The Proposed Usage of Intranasal Steroids and Antihistamines for Otitis Media with Effusion.Curr Allergy Asthma Rep. 2019 09 05; 19(10):47.CA
PURPOSE OF REVIEW
To examine the role of allergy medications in the treatment of otitis media with effusion (OME), focusing on use of intranasal steroids and antihistamines.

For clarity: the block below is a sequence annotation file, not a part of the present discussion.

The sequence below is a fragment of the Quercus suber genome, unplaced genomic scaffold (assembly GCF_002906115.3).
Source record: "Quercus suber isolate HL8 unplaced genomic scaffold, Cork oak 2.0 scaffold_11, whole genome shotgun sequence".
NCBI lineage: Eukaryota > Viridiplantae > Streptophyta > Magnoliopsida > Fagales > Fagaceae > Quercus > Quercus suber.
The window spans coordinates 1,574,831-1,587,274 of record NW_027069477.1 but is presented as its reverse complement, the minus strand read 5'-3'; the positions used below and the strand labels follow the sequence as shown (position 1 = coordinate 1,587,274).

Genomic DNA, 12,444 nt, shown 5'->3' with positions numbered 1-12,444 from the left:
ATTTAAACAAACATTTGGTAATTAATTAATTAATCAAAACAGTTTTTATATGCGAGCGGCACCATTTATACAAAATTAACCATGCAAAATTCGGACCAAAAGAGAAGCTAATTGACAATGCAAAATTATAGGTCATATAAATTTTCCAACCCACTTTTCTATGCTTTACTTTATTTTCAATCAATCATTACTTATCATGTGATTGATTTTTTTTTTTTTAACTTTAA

There has been ongoing controversy regarding the role of allergy in the development of OME. Treatment of OME with medications commonly used for allergic symptomatology has been studied. Proposed treatment options include decongestants, mucolytics, oral steroids, topical steroids, antihistamines, and antibiotics. We begin by evaluating the proposed association between allergy and OME, and then evaluate intranasal steroids and oral antihistamine therapy in the treatment of OME. The role of the adenoid and concurrent nasal symptomatology is also addressed. The preponderance of data suggests that neither intranasal steroids nor antihistamines improve the long-term clearance of isolated OME and are therefore not recommended. However, data are notably limited with regard to improvement rates in OME in patients specifically with concurrent allergy and/or adenoid hypertrophy. Future studies of medications for OME would ideally incorporate study designs controlling for both allergic rhinitis and adenoid hypertrophy, to better understand the impact of these medications on OME in these subgroups of patients.